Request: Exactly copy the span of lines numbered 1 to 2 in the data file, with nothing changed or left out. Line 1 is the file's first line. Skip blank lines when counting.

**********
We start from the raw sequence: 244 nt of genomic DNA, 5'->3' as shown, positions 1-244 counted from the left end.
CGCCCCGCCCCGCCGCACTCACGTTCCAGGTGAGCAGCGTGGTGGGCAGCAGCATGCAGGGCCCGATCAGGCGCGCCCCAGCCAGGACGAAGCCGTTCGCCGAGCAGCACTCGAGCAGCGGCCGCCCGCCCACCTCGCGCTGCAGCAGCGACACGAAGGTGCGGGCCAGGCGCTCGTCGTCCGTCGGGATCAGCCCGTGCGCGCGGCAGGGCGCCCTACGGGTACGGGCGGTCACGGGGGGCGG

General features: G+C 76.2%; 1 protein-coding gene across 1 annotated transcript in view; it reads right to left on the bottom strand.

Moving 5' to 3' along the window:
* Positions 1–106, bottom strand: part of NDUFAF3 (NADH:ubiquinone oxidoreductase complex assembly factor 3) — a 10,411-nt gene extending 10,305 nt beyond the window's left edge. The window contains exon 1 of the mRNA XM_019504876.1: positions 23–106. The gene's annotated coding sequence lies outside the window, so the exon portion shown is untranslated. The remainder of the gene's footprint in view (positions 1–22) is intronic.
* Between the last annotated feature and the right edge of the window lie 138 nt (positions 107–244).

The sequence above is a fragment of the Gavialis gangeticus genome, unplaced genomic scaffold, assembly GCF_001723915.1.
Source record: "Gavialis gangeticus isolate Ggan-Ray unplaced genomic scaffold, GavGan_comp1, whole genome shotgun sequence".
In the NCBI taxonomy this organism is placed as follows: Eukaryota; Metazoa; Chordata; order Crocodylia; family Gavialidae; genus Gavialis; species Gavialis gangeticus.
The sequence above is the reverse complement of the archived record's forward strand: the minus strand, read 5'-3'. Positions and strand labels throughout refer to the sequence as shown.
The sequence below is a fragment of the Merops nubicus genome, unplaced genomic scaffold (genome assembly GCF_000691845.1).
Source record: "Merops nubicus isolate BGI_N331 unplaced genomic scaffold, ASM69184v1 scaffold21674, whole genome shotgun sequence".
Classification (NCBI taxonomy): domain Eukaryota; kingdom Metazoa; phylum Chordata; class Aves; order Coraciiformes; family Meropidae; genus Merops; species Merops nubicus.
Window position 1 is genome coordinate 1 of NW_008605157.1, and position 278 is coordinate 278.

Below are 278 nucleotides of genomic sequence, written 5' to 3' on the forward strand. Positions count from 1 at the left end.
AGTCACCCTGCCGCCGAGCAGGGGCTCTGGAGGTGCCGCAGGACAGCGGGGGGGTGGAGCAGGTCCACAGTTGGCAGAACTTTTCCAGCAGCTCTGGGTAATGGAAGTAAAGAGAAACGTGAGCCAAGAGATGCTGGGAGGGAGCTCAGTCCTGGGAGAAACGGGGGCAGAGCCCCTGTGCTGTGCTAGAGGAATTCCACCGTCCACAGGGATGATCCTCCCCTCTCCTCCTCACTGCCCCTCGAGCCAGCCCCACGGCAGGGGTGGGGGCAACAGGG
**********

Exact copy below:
We start from the raw sequence: 244 nt of genomic DNA, 5'->3' as shown, positions 1-244 counted from the left end.
CGCCCCGCCCCGCCGCACTCACGTTCCAGGTGAGCAGCGTGGTGGGCAGCAGCATGCAGGGCCCGATCAGGCGCGCCCCAGCCAGGACGAAGCCGTTCGCCGAGCAGCACTCGAGCAGCGGCCGCCCGCCCACCTCGCGCTGCAGCAGCGACACGAAGGTGCGGGCCAGGCGCTCGTCGTCCGTCGGGATCAGCCCGTGCGCGCGGCAGGGCGCCCTACGGGTACGGGCGGTCACGGGGGGCGG